Before an entity can trade, it has to meet certain basic requirements.
For agriculture, farms must meet “baseline” measures which include compliance with existing regulations, such as nutrient management requirements, sediment and erosion control plans and confined animal operation rules.
In addition, farmers must meet “threshold” requirements: They may not apply manure within 100 feet of a stream unless they have a minimum 35-foot vegetated buffer along the stream. As an alternative, a farm may meet threshold requirements if it can demonstrate that it has reduced nutrients 20 percent beyond baseline compliance.
For point sources, facilities must be under the nutrient discharge limit, measured in pounds, that is set for each facility. (Those limits are determined by estimating the number of pounds of nutrients that would be discharged if the plant were operating at its maximum design flow while reducing nitrogen concentrations in effluent to 6 milligrams per liter and phosphorus concentrations to 0.8 mg/l.)
For agriculture, operations have to install best management actions or take other actions that would reduce nutrient and sediment runoff beyond what is accomplished in baseline and threshold requirements.
For point sources, plants must treat effluent at a level that exceeds requirements in their discharge permits.
A credit is a unit of compliance that corresponds with a pound of reduction of nutrient or sediment, as recognized by the Department of Environmental Protection, which may be used in a trade.
Application of Trading Ratios
After credit-generating nutrient reduction efforts take place, several cautionary “ratios” are applied to provide a safety margin in ensuring water quality goals are met. Three types of ratios are applied:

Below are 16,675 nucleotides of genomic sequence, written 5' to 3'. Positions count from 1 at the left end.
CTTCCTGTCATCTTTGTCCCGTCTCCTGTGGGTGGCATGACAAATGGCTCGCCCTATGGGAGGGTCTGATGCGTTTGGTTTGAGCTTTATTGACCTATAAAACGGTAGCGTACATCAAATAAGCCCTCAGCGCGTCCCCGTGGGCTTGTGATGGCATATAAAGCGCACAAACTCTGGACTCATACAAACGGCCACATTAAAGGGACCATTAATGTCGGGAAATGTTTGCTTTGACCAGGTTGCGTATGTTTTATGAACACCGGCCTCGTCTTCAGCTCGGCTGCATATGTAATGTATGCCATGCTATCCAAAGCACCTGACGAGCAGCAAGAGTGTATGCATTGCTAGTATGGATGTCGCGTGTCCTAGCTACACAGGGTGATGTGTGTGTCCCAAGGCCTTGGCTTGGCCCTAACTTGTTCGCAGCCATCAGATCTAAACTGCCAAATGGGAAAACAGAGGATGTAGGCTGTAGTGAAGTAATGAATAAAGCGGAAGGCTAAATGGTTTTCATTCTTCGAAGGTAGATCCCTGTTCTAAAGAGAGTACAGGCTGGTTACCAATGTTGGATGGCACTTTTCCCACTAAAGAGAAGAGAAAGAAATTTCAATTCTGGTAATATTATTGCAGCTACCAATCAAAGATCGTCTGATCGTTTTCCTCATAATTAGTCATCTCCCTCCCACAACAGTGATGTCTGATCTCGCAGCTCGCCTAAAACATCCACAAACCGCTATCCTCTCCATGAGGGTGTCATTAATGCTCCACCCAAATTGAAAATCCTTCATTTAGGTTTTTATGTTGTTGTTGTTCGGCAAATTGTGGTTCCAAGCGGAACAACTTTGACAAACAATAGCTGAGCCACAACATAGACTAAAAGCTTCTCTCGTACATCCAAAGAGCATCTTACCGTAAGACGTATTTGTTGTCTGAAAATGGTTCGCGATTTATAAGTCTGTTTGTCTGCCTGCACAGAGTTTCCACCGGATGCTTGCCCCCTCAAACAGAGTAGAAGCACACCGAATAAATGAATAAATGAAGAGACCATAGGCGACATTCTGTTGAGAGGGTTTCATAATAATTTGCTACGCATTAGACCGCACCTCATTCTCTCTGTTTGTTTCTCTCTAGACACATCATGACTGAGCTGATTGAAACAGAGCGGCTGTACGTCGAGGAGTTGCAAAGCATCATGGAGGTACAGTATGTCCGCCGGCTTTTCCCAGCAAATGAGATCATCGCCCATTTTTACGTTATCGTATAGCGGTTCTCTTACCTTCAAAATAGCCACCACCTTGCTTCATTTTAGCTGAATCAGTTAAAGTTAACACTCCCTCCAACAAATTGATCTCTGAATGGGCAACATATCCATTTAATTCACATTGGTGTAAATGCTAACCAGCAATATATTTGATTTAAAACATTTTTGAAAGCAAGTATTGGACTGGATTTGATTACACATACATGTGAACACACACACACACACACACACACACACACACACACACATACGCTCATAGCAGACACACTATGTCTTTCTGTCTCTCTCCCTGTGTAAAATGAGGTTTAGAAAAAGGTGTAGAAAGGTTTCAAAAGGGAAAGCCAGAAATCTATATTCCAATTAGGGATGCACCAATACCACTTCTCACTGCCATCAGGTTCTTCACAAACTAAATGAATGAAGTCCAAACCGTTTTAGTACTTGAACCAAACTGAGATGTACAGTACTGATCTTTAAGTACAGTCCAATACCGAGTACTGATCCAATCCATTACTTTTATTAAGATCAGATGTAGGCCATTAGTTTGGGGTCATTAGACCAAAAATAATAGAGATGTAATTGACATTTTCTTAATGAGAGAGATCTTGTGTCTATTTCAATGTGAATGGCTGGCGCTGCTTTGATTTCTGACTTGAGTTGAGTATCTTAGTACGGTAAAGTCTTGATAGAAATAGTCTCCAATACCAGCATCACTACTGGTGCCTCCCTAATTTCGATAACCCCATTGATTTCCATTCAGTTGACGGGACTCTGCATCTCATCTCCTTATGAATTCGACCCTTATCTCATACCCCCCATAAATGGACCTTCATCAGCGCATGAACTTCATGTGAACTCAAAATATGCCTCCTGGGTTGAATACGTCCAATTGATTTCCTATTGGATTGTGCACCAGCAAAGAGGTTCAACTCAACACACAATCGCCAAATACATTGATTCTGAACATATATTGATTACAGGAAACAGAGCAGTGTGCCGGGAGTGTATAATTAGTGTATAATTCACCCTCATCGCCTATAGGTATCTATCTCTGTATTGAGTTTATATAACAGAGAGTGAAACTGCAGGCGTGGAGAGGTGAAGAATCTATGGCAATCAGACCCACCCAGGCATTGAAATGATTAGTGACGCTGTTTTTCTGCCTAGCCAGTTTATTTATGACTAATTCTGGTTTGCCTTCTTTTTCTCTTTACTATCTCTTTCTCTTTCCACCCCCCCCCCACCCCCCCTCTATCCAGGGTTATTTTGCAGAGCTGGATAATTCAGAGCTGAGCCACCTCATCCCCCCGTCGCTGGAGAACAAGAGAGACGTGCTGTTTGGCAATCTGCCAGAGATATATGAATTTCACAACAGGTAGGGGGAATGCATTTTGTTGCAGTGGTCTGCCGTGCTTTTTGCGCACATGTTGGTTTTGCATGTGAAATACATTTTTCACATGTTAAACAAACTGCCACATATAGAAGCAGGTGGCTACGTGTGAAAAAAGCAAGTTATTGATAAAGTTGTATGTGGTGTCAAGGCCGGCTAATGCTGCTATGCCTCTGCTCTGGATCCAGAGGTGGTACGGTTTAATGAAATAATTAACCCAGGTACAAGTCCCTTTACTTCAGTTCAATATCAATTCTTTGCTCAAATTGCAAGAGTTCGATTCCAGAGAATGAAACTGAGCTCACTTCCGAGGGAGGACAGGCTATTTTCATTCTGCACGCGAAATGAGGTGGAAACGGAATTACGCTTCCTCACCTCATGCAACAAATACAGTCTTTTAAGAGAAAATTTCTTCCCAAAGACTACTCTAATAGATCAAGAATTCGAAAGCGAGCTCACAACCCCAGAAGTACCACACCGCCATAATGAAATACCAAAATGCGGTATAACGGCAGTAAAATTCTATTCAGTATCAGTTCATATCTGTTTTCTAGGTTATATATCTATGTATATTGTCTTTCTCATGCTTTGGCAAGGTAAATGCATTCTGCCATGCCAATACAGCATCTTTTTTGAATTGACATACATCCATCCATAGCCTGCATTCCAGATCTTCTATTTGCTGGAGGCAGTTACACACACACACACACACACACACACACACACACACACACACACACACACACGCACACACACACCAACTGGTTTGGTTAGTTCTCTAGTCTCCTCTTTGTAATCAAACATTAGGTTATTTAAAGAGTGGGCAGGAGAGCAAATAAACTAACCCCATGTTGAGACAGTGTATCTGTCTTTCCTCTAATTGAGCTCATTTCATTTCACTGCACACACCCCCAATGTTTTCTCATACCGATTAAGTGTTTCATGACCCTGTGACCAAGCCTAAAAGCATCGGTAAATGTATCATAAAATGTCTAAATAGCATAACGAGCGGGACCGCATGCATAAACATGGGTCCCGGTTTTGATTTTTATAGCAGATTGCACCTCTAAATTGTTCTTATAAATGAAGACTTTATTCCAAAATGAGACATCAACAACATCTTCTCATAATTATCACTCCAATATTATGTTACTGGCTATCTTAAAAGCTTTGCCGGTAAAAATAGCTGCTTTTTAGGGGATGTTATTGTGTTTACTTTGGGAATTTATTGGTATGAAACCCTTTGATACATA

- Delivery Ratio: Pound for pound, actions taken farther from the Bay have less impact on the Chesapeake than those close to the Bay, because many nutrients are lost during transport. A formula is applied to adjust the value of a nutrient reduction based on where the action was taken.
- Reserve Ratio: Ten percent of the nutrient reduction is subtracted and “held in reserve” by the Department of Environmental Protection to cover failures of best management practices and uncertainty as well as to provide liquidity to the market.
- Edge of Stream Ratio: Figures from the Bay Program Watershed Model are used to determine the amount of nutrients kept out of a stream by a given activity on the land.
Certification of Credits
Credits are certified by the Department of Environmental Protection, which ensures baselines and thresholds are met, determines the amount of nutrient reductions an activity would generate, applies trading ratios and determines the number of credits available to trade from the action. Credits from an activity must be recertified each year.
Making a Trade
After credits are certified, they can be made available on the NutrientNet on-line marketplace. Buyers and sellers would negotiate a price and enter into contract. The department will generally require a review of the contract to ensure that credits meet legal requirements. A trade is valid for only one year.
Monitoring & Evaluation
The entity buying the credits is responsible for ensuring that they are certified by the DEP. They are also responsible for ensuring that the actions generating the credits take place. The department can take enforcement actions against a permit holder if the nutrient reductions it bought in a trade do not occur. The DEP can choose not to take action, though, if it determines the failure to produce credits was caused by an unforeseen event, such as severe weather which destroys a best management practice. In that event, the credit would be made up from nutrient reductions created using the reserve ratio.
In addition, the department will verify baselines and thresholds are met and that reduction activities and technologies are in place and working, which may include performing spot checks or using monitoring data when or where appropriate.